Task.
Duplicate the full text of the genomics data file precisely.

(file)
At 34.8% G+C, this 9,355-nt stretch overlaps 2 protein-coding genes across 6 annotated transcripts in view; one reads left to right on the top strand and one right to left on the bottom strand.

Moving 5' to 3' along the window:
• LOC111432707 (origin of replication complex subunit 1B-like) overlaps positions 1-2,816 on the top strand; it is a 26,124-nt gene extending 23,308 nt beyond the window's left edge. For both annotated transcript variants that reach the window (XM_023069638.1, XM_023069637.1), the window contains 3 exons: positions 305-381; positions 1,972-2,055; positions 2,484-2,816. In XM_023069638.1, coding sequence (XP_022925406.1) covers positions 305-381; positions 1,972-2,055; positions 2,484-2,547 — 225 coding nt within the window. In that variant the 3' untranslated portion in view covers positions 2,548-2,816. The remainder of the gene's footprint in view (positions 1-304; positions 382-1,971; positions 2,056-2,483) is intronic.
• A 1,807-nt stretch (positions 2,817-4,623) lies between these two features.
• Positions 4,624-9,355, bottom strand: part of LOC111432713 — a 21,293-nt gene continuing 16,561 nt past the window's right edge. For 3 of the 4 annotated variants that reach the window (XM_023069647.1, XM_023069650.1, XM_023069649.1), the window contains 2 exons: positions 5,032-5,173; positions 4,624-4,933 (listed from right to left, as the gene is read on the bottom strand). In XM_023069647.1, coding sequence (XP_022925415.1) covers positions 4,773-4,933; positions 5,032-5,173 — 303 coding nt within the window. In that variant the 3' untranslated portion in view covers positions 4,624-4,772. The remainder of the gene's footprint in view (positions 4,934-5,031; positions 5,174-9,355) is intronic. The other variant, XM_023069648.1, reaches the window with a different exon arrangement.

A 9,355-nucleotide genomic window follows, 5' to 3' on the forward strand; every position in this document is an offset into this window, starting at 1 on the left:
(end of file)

At 34.8% G+C, this 9,355-nt stretch overlaps 2 protein-coding genes across 6 annotated transcripts in view; one reads left to right on the top strand and one right to left on the bottom strand.

Moving 5' to 3' along the window:
• LOC111432707 (origin of replication complex subunit 1B-like) overlaps positions 1-2,816 on the top strand; it is a 26,124-nt gene extending 23,308 nt beyond the window's left edge. For both annotated transcript variants that reach the window (XM_023069638.1, XM_023069637.1), the window contains 3 exons: positions 305-381; positions 1,972-2,055; positions 2,484-2,816. In XM_023069638.1, coding sequence (XP_022925406.1) covers positions 305-381; positions 1,972-2,055; positions 2,484-2,547 — 225 coding nt within the window. In that variant the 3' untranslated portion in view covers positions 2,548-2,816. The remainder of the gene's footprint in view (positions 1-304; positions 382-1,971; positions 2,056-2,483) is intronic.
• A 1,807-nt stretch (positions 2,817-4,623) lies between these two features.
• Positions 4,624-9,355, bottom strand: part of LOC111432713 — a 21,293-nt gene continuing 16,561 nt past the window's right edge. For 3 of the 4 annotated variants that reach the window (XM_023069647.1, XM_023069650.1, XM_023069649.1), the window contains 2 exons: positions 5,032-5,173; positions 4,624-4,933 (listed from right to left, as the gene is read on the bottom strand). In XM_023069647.1, coding sequence (XP_022925415.1) covers positions 4,773-4,933; positions 5,032-5,173 — 303 coding nt within the window. In that variant the 3' untranslated portion in view covers positions 4,624-4,772. The remainder of the gene's footprint in view (positions 4,934-5,031; positions 5,174-9,355) is intronic. The other variant, XM_023069648.1, reaches the window with a different exon arrangement.

A 9,355-nucleotide genomic window follows, 5' to 3' on the forward strand; every position in this document is an offset into this window, starting at 1 on the left: